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Summary: HB 1223 would allow certain qualifying data centers to receive a sales and use tax exemption. It would exempt tangible personal property that is necessary and essential to a qualified data center from taxes imposed by HB 1223.
HB 1223 sets out various qualifications for data centers to claim an exemption, including a promise to invest $150 million over five years and create at least 20 qualifying jobs in their county. A qualified job is one that is full time and permanent, and pays 120% of the county average weekly wage.
The comptroller decides what data centers qualify and gives registration numbers to qualifying centers. If a qualifying center becomes ineligible, the center’s registration number will be revoked and the center will be liable for all taxes, including interest and penalties, that they claimed an exemption for under HB 1223’s tax exemption, even if the exemptions date back before they had their registrations revoked and they were eligible for the bill’s tax exemptions.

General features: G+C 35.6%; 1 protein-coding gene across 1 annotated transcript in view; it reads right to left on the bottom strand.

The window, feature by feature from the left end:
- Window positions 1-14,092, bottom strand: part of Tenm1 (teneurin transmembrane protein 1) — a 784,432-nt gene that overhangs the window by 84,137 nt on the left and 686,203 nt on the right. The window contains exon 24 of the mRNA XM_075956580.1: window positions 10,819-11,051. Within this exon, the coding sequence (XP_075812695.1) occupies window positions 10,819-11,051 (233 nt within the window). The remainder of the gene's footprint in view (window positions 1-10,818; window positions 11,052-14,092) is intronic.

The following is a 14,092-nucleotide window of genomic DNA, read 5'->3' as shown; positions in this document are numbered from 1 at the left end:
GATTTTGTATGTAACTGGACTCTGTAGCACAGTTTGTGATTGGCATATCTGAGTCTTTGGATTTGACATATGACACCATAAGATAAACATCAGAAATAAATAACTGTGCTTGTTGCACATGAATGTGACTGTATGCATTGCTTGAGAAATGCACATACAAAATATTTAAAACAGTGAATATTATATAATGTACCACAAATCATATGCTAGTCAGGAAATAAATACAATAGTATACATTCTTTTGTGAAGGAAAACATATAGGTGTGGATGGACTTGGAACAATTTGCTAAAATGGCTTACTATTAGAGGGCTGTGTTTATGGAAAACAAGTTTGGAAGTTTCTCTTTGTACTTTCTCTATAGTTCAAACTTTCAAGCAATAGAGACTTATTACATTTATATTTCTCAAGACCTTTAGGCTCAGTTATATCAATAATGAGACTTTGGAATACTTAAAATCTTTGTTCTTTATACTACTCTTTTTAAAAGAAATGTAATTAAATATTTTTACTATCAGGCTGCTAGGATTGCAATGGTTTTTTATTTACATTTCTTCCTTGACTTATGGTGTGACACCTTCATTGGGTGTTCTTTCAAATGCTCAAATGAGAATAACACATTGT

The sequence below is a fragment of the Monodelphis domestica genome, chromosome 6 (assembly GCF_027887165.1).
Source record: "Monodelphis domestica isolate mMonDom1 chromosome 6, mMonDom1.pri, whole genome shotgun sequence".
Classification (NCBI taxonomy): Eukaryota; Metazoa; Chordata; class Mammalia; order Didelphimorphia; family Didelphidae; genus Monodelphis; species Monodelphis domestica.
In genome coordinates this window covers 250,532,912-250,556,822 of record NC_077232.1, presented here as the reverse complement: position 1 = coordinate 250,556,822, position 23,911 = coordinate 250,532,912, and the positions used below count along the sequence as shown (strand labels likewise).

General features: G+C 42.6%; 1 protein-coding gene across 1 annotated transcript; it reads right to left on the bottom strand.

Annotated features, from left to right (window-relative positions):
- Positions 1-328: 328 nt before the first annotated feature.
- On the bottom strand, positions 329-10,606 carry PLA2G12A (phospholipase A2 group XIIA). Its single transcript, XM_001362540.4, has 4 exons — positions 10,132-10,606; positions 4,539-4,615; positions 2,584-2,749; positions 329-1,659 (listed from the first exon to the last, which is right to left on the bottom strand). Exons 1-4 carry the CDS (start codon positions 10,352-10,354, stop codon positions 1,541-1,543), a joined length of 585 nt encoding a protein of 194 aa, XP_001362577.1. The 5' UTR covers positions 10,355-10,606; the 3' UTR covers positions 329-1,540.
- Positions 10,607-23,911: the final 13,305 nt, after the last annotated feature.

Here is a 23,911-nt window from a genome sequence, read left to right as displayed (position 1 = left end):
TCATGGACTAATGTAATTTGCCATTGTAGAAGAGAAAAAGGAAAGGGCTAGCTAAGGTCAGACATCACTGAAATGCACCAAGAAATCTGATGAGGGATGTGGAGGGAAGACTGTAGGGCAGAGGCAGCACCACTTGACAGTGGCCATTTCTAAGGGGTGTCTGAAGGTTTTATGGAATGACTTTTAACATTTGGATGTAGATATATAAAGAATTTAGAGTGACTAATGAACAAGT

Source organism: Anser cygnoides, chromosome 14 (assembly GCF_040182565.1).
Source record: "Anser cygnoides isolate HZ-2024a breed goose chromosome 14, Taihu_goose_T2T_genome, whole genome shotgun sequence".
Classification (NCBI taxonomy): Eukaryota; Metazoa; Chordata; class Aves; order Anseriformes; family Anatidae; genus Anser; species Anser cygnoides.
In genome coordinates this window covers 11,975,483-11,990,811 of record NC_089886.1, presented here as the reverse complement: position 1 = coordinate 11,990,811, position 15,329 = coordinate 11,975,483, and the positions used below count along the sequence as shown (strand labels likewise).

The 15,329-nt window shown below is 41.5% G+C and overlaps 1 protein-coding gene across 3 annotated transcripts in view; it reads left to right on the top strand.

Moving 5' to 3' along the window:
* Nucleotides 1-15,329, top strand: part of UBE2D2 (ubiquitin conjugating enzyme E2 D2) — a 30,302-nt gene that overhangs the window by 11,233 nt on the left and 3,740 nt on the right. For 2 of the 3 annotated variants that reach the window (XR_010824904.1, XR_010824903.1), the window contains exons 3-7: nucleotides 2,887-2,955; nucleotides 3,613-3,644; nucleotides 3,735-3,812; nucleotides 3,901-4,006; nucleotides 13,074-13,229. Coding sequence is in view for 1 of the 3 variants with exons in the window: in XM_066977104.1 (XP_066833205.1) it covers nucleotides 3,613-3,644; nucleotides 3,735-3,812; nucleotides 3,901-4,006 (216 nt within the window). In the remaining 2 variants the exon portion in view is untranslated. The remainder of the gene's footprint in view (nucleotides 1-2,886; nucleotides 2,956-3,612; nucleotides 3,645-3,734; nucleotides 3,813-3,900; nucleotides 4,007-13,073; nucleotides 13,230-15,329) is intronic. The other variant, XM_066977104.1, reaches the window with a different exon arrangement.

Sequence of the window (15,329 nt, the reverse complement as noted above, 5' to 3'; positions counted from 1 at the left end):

Analysis: HB 1223 limits the size and scope of government by exempting qualifying data centers from taxation. This exemption also provides incentives for data centers to locate in Texas and create jobs with the personal property that they retain.
HB 1223, however, contains a concerning provision that would require formerly qualified data centers that become unqualified to pay back taxes for exemptions claimed while they were qualified data centers. Section 151.359 (h) should be amended to say they are only liable for tax exemptions claimed while they were unqualified for exemptions, not for exemptions they received when they were qualified.
While we support the overall legislation, it could be substantially improved by amending to make relevant data centers liable only for exemptions claimed while they were unqualified for the exemptions.